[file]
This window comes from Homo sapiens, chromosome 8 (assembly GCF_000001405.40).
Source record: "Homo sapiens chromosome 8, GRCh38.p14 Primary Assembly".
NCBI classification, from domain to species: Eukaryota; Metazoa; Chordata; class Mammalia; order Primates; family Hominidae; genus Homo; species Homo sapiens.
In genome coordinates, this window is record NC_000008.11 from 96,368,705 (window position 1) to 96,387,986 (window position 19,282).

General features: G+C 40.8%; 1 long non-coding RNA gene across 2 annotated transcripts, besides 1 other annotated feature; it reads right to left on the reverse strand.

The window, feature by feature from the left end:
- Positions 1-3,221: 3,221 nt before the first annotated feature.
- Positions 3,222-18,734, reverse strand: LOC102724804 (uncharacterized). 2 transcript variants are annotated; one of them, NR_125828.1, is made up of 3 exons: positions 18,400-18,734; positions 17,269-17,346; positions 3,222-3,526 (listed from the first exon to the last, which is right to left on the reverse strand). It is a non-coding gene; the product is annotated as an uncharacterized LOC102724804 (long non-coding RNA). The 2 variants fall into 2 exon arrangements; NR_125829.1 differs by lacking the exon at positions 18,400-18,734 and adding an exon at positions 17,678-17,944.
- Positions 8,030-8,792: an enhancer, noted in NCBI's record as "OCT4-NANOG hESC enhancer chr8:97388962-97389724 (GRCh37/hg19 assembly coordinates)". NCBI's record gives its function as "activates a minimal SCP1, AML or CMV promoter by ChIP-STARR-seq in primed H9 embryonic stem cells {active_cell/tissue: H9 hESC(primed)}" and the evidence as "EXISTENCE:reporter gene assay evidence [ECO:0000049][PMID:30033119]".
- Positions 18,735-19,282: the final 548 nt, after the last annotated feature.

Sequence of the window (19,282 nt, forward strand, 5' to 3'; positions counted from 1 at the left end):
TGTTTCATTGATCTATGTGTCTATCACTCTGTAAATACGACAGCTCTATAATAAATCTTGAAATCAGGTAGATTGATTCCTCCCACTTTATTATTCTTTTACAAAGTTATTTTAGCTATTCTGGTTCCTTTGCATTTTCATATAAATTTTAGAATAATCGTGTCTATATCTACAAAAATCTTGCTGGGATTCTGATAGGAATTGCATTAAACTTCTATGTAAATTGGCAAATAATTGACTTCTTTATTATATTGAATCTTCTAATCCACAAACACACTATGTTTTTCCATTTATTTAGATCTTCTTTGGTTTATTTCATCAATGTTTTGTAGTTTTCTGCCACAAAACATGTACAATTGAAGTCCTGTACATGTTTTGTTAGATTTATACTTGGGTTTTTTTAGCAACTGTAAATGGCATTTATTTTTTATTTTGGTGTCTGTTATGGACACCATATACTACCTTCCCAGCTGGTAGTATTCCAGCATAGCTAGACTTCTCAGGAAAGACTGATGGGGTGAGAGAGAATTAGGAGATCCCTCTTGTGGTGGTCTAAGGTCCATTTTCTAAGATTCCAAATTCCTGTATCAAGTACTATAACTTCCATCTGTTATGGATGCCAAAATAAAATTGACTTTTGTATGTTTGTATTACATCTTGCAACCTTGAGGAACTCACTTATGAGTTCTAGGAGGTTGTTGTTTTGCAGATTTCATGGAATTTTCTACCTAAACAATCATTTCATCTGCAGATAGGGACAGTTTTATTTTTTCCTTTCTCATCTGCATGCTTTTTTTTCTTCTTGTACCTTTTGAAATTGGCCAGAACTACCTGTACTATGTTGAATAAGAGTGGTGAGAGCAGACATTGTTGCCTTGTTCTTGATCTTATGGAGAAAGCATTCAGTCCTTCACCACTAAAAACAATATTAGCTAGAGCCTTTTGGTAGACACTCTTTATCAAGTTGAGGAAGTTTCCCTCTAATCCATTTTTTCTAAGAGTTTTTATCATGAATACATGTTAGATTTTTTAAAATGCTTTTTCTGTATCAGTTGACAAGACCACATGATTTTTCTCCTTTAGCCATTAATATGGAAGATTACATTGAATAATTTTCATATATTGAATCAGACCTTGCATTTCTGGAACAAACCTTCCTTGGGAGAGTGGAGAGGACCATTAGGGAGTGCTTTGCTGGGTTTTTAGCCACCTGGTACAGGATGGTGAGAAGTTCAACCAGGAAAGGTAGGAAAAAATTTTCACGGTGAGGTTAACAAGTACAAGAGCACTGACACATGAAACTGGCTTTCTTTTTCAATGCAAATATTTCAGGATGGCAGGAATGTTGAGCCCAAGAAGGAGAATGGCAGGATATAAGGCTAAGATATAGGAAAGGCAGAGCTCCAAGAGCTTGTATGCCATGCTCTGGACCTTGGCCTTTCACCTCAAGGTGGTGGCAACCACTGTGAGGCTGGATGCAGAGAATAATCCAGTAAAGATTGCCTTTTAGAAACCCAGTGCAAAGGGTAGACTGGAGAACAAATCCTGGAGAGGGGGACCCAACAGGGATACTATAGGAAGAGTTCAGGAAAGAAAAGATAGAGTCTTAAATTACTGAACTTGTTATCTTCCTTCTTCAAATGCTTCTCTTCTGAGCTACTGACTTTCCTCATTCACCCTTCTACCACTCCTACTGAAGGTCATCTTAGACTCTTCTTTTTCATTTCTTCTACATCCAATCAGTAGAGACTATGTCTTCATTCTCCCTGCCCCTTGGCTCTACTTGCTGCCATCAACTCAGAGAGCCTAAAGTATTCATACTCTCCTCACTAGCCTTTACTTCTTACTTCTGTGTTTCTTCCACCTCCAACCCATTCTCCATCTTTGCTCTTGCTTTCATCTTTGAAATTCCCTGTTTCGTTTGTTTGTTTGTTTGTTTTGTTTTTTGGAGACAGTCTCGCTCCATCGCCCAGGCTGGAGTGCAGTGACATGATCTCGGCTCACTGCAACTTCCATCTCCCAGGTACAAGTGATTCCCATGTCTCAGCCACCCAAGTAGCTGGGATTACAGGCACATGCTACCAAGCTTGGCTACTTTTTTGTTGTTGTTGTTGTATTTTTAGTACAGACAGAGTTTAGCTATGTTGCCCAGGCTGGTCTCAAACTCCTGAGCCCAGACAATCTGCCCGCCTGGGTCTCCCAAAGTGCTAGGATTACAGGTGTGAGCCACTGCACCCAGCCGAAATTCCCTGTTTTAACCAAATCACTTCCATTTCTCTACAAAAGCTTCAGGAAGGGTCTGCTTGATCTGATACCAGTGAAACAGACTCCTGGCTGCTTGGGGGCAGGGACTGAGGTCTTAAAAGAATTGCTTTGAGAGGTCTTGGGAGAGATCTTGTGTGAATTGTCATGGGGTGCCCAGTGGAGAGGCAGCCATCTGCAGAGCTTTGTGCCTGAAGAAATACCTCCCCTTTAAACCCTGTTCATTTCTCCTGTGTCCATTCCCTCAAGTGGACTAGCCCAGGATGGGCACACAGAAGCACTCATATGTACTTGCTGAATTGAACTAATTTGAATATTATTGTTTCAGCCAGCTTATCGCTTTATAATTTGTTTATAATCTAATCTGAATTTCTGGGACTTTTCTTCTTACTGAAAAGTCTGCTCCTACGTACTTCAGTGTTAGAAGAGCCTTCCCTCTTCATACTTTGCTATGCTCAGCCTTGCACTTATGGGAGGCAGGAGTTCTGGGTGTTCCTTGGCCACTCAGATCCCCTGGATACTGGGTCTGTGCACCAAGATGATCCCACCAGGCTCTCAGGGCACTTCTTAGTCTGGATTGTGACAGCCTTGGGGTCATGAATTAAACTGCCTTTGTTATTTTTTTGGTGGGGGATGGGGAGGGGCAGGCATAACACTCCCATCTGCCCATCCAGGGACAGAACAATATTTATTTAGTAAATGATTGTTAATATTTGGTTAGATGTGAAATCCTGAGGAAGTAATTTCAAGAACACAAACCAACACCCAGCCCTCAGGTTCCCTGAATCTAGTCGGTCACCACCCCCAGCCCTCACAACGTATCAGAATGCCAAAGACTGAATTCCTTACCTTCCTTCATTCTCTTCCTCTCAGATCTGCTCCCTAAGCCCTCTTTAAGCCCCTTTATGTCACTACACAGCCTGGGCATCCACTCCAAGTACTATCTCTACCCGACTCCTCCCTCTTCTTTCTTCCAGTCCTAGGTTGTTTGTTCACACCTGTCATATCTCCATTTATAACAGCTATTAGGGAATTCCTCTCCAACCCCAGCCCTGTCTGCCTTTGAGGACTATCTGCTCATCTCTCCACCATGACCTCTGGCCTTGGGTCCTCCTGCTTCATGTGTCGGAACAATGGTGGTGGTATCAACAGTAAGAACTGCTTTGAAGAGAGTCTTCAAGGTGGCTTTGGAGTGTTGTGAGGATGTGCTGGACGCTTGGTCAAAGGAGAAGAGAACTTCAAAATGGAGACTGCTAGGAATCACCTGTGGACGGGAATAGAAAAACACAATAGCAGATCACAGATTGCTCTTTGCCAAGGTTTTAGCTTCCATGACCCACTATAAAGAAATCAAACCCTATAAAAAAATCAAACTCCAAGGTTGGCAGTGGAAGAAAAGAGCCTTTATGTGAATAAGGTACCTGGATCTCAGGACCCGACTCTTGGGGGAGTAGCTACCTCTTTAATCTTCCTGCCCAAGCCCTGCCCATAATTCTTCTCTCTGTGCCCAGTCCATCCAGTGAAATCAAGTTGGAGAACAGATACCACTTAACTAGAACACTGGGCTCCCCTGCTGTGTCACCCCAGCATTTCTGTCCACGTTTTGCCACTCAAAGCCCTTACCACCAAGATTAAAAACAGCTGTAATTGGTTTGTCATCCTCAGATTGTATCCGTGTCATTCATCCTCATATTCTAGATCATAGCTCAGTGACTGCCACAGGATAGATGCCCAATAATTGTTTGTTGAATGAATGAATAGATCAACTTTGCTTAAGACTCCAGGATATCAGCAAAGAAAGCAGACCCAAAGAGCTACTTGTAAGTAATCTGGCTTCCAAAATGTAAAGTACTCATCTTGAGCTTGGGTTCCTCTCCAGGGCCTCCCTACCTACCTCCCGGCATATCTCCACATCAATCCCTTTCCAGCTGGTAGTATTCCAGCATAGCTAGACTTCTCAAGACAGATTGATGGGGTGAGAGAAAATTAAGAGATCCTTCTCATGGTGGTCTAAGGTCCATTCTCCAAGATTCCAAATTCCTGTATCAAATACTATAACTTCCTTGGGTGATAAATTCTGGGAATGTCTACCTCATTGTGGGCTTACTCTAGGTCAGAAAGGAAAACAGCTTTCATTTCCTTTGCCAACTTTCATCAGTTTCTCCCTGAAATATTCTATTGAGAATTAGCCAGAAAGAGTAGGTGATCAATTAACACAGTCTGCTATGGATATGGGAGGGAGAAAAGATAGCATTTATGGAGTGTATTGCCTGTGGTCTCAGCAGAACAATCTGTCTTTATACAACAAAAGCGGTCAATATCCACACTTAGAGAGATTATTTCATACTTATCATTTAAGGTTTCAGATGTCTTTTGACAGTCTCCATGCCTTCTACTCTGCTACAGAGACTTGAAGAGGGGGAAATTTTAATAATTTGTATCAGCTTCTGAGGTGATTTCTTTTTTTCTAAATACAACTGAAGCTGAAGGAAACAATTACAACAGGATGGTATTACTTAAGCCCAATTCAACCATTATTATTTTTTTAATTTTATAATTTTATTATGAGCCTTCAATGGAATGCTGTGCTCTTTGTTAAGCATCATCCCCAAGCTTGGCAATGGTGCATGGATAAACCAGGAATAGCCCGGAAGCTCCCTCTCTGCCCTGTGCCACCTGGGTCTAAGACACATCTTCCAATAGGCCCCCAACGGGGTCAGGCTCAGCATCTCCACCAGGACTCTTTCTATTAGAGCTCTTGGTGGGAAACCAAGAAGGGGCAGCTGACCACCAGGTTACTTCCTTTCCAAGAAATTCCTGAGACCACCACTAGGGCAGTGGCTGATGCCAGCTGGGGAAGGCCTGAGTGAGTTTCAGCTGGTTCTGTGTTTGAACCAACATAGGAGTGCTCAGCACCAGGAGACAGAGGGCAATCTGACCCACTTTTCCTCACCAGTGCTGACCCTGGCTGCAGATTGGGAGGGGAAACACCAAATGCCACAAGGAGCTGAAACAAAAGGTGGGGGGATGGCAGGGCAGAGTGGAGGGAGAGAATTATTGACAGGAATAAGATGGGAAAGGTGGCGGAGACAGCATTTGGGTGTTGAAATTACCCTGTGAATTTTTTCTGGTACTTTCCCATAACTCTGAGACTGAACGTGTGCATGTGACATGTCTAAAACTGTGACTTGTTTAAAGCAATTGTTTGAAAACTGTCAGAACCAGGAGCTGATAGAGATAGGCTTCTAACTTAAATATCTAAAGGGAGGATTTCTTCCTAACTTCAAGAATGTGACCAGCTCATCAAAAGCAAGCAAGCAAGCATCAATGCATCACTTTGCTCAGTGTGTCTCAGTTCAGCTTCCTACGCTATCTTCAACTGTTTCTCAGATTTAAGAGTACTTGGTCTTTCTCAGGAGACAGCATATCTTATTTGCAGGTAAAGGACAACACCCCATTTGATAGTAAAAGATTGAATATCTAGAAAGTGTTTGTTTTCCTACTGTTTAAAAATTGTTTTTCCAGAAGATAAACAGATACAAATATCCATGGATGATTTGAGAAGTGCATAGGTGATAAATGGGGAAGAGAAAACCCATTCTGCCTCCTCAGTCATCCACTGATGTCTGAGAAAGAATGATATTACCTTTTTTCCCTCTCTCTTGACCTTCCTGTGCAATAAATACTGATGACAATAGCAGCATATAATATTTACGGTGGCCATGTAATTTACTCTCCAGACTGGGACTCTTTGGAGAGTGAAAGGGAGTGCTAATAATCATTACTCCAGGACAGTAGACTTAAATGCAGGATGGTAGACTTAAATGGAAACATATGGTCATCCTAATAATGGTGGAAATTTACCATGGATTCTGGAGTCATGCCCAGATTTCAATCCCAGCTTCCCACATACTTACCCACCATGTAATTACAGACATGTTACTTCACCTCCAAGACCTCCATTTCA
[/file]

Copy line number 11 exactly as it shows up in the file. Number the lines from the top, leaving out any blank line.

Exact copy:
Sequence of the window (19,282 nt, forward strand, 5' to 3'; positions counted from 1 at the left end):